Recommendation: To assist CBP in managing ACE--and increasing the chances that it will deliver required capabilities on time and within budget, demonstrating promised mission benefits and results--the Secretary of Homeland Security should direct the appropriate departmental officials to fully address those legislative conditions associated with having an approved privacy impact assessment and ensuring architectural alignment.

    Agency Affected: Department of Homeland Security

  2. Status: Closed - Implemented

    Comments: Our review of DHS's 2007 ACE Expenditure Plan (GAO 08-46, October 2007) reported that CBP had implemented our 2006 recommendation to measure ACE performance and results by developing a range of ACE performance measures, such as user satisfaction; had taken steps to align the measures with program, CBP, and DHS strategic goals and outcomes; and planned to refine the measures and include them in the ACE accountability framework. We also reported that CBP had implemented our recommendation to employ effective independent validation and verification (IV&V) practices by certifying that an IV&V agent was under contract; developing an IV&V Implementation Management Plan that required an IV&V program consistent with the industry standard; providing a set of objectives, guidelines, and expectations for IV&V activities, including periodic independent reports on status, observations, recommendations and activities; and addressing satisfaction of quality standards for ACE products and user needs with the program. Program officials told us that these IV&V improvements allowed early identification and correction of program process and product weakness.

    Recommendation: The Secretary of Homeland Security, through CBP's Acting Commissioner, should direct the Assistant Commissioner for Information and Technology to fully address those legislative conditions associated with measuring ACE performance and results and employing effective independent verification and validation practices.

    Agency Affected: Department of Homeland Security: Directorate of Border and Transportation Security: Bureau of Customs and Border Protection: Office of Information and Technology

  3. Status: Closed - Implemented

    Comments: Our review of DHS's FY 2007 ACE Expenditure Plan (GAO-08-46, October 2007) reported that DHS had submitted quarterly reports from November 2002 through the second quarter of fiscal year 2007 to the House and the Senate Appropriations Subcommittees documenting CBP's efforts to address open GAO recommendations for ACE. We also reported that by taking these actions, CBP had demonstrated that full implementation of this recommendation.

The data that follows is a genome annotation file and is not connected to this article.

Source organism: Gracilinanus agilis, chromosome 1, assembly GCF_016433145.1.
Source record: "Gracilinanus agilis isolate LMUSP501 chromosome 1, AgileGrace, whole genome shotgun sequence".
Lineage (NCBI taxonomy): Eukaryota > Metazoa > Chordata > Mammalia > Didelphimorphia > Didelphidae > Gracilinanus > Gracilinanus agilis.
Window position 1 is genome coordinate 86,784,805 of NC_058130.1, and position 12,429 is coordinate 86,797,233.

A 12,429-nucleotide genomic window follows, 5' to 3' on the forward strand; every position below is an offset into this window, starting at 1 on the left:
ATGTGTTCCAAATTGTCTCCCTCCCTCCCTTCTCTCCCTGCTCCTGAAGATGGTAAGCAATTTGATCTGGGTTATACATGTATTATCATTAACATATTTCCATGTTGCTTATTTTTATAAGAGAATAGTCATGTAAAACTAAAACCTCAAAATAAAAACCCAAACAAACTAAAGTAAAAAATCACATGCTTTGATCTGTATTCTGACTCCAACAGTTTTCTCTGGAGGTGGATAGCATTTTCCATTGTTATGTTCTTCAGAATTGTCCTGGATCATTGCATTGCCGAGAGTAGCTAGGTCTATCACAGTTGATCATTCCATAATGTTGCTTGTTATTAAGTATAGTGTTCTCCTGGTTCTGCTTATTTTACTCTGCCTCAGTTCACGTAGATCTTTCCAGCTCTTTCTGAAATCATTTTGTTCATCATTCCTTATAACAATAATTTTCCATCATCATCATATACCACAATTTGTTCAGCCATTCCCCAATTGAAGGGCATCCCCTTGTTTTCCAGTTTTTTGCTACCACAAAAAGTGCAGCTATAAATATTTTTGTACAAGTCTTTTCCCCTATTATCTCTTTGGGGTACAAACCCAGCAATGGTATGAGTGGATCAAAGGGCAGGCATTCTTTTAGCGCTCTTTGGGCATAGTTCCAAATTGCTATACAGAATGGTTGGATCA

Recommendation: The Secretary of Homeland Security, through CBP's Acting Commissioner, should direct the Assistant Commissioner for Information and Technology to accurately report to the appropriations committees on CBP's progress in implementing our prior recommendations.

    Agency Affected: Department of Homeland Security: Directorate of Border and Transportation Security: Bureau of Customs and Border Protection: Office of Information and Technology

  4. Status: Closed - Not Implemented

    Comments: The Bureau of Customs and Border Protection (CBP) included a summary of its information technology (IT) human capital strategy and its accountability framework for the Automated Commercial Environment (ACE) in its fiscal year 2006 second quarter report (March 2006). However, our review of DHS's 2007 ACE Expenditure Plan (GAO 08-46, October 2007) determined that CBP's June 30, 2006, report to the Congress described ACE human capital goals, but did not meet basic tenets of strategic human capital management. For instance, the goals were not developed using a gap analysis that assessed existing staffing and skills against expected staffing needs. At that time, DHS officials reported that a new human capital strategy and implementation plan was in development. In November 2008, CBP assessed its ACE staffing by job function and labor category and determined that the gap between available and needed staff was within tolerable limits, and therefore concluded that no strategic changes in IT human capital were needed. However, CBP's assessment did not address future human capital needs due to changes in technology (such as training and hiring) or projected attrition (such as retirements and employee turnover), and thus did not address key aspects of an information technology human capital strategy. Furthermore, the ACE quarterly reports to the Congress since June 2006 have not reported on IT skill gaps and or plans to address the gaps. As a result, CBP has not yet developed a credible IT human capital strategy for ACE or provided the appropriations committees with updates on ACE IT human capital status and plans.